If you search Google to find information about giving virtual presentations, you’ll get the most hits on presentation ideas and techniques. You also get lots of hits on “digital tools” which include platforms, lighting, audio, room setup and the like.
You’ve got to both present and produce to succeed at virtual presentations.
My friend Mark Camacho is also my business partner at Livestream Denver. Mark C. is a digital production genius. He knows how to make a digital presentation extraordinary. I would much rather present than produce as that’s what I’m best at and enjoy most.
That’s why I partnered with Dave Reed and Joe Heaps to create VPI Institute. We teach leaders, sales and HR professionals, speakers and trainers how to make ordinary virtual presentations extraordinary, both in the science of technology and the art of presentation.
But there is something that should always precede both production and presentation: the philosophy of presenting digitally.
Here are seven things you need to know:
1. Start with clarity. Why are you giving a virtual presentation? Would a phone call have worked as well or better? What is the ideal outcome of your screen time? Digital presentations work well when you need visual contact and feedback that you have your audience’s attention, you want to engage participants, and slides and/or graphics are important. So make sure a virtual presentation is necessary and then clarify the outcome you want to achieve.
2. Break preoccupation. Your start is crucial. This is true in all presentations, but harder to achieve digitally. It is easier to feign interest. Slow starts are penalized by instant disengagement. Open boldly so that people know that what you have to say is relevant to them. (And if you need to make some announcement or cover “housekeeping” or something equally mundane, do that after the strong open.)
3. Use variety. Monotone presentations of any kind are never good, but lack of variety completely kills virtual presentations. As the presentation goes on, interest will waiver unless you use variety to build and maintain momentum. Use variety in your pace, volume and presentation techniques to maintain interest.
4. Engage your audience. You want active participants, not passive listeners. Being separated by time and space don’t prevent you from involving your virtual audience. Ask as well as tell. Be specific in asking for feedback and periodically open the presentation for questions.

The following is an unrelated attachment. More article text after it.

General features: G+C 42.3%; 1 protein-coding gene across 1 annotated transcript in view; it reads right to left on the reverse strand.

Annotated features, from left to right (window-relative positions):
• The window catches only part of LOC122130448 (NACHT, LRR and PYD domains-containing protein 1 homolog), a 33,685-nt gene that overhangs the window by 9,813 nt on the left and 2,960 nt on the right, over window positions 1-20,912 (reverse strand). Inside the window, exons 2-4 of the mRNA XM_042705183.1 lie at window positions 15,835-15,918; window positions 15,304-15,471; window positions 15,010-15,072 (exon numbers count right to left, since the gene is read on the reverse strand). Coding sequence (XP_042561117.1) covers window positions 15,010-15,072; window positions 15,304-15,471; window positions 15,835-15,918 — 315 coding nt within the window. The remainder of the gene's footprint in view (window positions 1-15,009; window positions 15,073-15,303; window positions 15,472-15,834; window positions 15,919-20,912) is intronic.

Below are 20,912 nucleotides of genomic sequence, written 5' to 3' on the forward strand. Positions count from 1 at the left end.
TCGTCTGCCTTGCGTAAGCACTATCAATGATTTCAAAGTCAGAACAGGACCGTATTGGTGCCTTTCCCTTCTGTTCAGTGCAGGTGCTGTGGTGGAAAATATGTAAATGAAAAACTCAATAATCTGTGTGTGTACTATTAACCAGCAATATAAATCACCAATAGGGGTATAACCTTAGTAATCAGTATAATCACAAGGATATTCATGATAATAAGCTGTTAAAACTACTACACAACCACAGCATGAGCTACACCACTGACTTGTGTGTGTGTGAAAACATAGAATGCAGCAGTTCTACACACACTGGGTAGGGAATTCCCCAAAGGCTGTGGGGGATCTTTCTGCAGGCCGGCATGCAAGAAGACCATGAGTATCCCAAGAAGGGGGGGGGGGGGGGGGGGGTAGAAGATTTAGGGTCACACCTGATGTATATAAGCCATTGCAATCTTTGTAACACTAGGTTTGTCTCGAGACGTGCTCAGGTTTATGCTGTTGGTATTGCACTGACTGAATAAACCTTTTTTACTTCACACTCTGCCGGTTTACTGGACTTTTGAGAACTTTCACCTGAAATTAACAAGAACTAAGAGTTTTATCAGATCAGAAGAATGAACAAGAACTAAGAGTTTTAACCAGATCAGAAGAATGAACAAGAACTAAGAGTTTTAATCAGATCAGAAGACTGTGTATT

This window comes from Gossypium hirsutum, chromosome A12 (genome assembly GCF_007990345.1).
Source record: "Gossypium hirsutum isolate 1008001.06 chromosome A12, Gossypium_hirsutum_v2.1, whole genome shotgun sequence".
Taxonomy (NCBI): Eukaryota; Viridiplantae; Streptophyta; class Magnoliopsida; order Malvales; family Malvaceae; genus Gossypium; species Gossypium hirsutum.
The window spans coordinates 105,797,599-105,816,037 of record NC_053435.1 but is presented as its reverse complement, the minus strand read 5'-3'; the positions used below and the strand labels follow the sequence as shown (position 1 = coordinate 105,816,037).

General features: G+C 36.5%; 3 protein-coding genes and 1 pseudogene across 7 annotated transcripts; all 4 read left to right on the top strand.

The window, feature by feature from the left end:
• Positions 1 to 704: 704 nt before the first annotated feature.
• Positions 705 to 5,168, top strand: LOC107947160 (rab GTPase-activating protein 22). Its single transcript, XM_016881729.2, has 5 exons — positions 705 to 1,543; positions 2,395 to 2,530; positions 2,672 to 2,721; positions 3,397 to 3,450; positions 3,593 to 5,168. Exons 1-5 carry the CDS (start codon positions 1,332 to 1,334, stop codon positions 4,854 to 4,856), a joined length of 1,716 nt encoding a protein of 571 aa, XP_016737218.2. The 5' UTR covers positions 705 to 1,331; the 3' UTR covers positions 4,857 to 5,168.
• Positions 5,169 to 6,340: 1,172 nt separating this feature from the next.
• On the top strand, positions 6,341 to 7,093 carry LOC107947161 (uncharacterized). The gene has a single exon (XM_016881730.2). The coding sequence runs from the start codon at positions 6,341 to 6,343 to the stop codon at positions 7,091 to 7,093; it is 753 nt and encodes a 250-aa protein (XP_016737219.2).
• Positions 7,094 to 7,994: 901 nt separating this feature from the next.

5. Educate and encourage. Getting people to want to learn from your ideas is as important as the ideas themselves. Without encouragement to use your ideas, the best ideas disappear as soon as the presentation ends.
6. Be the message. The message is what you say (your content), how you say it (your delivery), and what is done as a result (your impact). The message is primary, so it must be your role. Technology can only support and never replace the message.
7. Close powerfully. The recency effect means your listeners will best remember information most recently received and that, of course, would be the information you provide when you close. Will you make a statement or ask a question? Are you crystal clear on what you want your audience to remember and do? One of the best ways to close is to issue a call to action so that people start making the move from hearing your ideas to implementing them. Use your screen and skills to move your audience from “that’s interesting” to “that’s necessary!”
Master the technology of a winning virtual presentation. Develop the skills of a virtuoso presenter but build on a solid foundation of knowing what it takes to make any presentation extraordinary.
Mark Sanborn is an award winning speaker and Leadership Expert in Residence at High Point University, the Premier Life Skills University. Global Gurus lists him as the #5 leadership expert in the world for 2020. For more information about his work, visit www.marksanborn.com. He also helps professional speakers and execs creates superior digital presentations. Learn more here.
P.S. Whey would you want to be a “Fred?” Find out why and how here.